Particle Image Velocimetry: Div-Curl-Regularisation, Incompressible Navier Stokes Prior
+ Programming Assigment 6 (P6)
[download] [download]
07/02 Lecture 14:
Summary, Outlook
[download] [download]

There will be weekly tutorials, alternating between programming and theory:

Monday, 16-18 c.t., Building E1.3, SR 016 (theory) / CIP 104 (programming)

As part of the tutorials, assignments are offered. Both, programming and theoretical assignments will be solved and discussed in the tutorials. Working in groups of up to 3 people is permitted. The only requirement for the admission to the exam is the regular attendance of the tutorials. You will not be allowed to take part in the exam if you miss more than two tutorials.

Both, the source code needed for the programming assignments as well as example solutions for all the assignments will be provided on this page during the semester.

Date Assignment Example Solution Code
25/10 P1: Blockmatching [download] [download]
12/11 T1: Sub-Pixel Refinement, Taylor Linearisation, Minimization of the Lucas/Kanade Method [download]
19/11 P2: Horn and Schunck Method [download] [download]
26/11 T2: Motion Tensor Notation, Affine Horn and Schunck, Photometric Invariants [download]
03/12 P3: Gradient Constancy and Backward Registration [download] [download]
10/12 T3: Dataterm Robustification, Gauss-Seidel with Warping [download]
17/12 T4: Smoothness Terms [download]
07/01 P4: Coarse-to-Fine Warping [download] [download]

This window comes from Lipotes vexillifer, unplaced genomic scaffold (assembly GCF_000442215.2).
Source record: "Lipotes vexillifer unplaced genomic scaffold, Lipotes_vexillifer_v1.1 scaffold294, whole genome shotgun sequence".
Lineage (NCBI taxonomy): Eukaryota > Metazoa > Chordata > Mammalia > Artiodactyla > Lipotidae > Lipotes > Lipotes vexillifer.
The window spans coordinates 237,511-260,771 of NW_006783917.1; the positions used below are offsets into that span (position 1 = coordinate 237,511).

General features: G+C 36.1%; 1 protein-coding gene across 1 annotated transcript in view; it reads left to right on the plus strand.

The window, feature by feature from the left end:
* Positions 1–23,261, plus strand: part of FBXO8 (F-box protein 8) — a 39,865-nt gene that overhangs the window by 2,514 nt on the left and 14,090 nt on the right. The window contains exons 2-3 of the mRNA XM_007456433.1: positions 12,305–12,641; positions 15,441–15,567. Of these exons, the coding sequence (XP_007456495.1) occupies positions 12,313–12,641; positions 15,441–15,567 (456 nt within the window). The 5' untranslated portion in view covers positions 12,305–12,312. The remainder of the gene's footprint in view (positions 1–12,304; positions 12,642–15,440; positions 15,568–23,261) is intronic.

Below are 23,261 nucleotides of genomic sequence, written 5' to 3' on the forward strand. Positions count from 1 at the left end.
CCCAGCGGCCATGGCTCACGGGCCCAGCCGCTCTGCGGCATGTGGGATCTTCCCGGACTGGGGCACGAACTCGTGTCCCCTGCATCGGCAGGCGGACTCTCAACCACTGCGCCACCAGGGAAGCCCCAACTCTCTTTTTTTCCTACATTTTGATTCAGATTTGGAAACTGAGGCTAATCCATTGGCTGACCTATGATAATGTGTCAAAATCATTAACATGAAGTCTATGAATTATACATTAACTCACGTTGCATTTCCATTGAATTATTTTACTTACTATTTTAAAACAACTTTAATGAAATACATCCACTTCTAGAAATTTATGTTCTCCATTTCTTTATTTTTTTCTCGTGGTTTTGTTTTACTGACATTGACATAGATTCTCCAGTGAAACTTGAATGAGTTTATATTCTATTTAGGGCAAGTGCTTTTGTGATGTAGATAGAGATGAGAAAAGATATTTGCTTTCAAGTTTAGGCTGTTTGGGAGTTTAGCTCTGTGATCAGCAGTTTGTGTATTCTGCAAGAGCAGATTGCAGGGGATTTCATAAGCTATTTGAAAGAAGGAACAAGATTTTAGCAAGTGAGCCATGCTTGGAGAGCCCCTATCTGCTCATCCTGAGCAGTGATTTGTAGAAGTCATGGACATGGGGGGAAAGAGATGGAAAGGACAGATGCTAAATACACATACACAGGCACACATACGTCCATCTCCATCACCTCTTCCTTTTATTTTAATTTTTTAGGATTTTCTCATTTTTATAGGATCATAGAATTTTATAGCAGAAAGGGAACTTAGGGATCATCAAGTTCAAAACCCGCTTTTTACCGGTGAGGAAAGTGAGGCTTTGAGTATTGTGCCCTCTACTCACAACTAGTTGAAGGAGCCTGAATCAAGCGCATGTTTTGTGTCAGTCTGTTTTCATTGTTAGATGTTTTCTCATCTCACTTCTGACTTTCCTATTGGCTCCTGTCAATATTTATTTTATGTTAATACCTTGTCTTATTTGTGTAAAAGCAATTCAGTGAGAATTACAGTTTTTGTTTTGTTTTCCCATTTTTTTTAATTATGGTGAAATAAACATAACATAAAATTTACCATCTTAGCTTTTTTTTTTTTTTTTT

14/01 T5: Fundamental Matrix, Stereo Reconstruction [download]
21/01 P5: Fundamental Matrix Estimation [download] [download]
28/01 T6: Variational Optic Flow with Epipolar Term [download]
04/01 P6: Mutal Information [download] [download]

The followning problems should resemble a typical exam. You will have 2 hours (120 minutes) time to solve them without using the lecture notes or other auxiliary material. You can achieve 30 p. in total, so you have 4 minutes per point.

Self-Test Problems Self-Test Problems - Solutions

There will be closed book, written exams.

The first written exam takes place on Friday, February 15 from 10 to 12 AM
in Building E1.3, Lecture Hall 002.

The second written exam takes place on Friday, March 01 from 10 to 12 AM
in Building E1.3, Lecture Hall 002.

In order to qualify for the exams attendance of the tutorials is mandatory. You will not be allowed to take part in the exam if you miss more than two tutorials. In case of qualification, you are allowed to take part in both exams. The better grade counts.

The results of the first written exam can be found here, and the corresponding distribution of points and grades here.

Each student who has participated in the first written exam had the opportunity to inspect his/her graded solutions in room 4.05 in Bldg. E1.7 on Thursday, February 21th, 2013, between 11:00 am and 18:00 pm

The results of the second written exam can be found here, and the corresponding distribution of points and grades here.

Each student who has participated in the second written exam has the opportunity to inspect his/her graded solutions in room 4.05 in Bldg. E1.7 on Tuesday, March 5th, 2013, between 11:00 am and 18:00 pm

NEWS: the cerfificates (Scheine) for COPCV can be obtained from our secretary Mrs. Ellen Wintringer, Building E1.7, Room 4.22.

There is no specific book that covers the complete content of this class. Many lectures will be based on articles from journals and conferences. However, the following three books cover most topics:

  1. Optic Flow
    A. Bruhn: Variational Optic Flow Computation: Accurate Modeling and Efficient Numerics.
    Ph.D. Thesis, 2006. Available from /bruhn/PhDThesis.pdf

  2. Stereo Reconstruction
    L. Valgaerts: Variational 3D Reconstruction from Stereo Image Pairs and Stereo Sequences
    Ph.D. Thesis, 2011. Available from http://www.mpi-inf.mpg.de/~valgaerts/pubs/valgaerts_phdthesis.pdf

  3. Medical Image Registration
    J. Modersitzki: Numerical Methods for Image Registration. Oxford Press, 2003.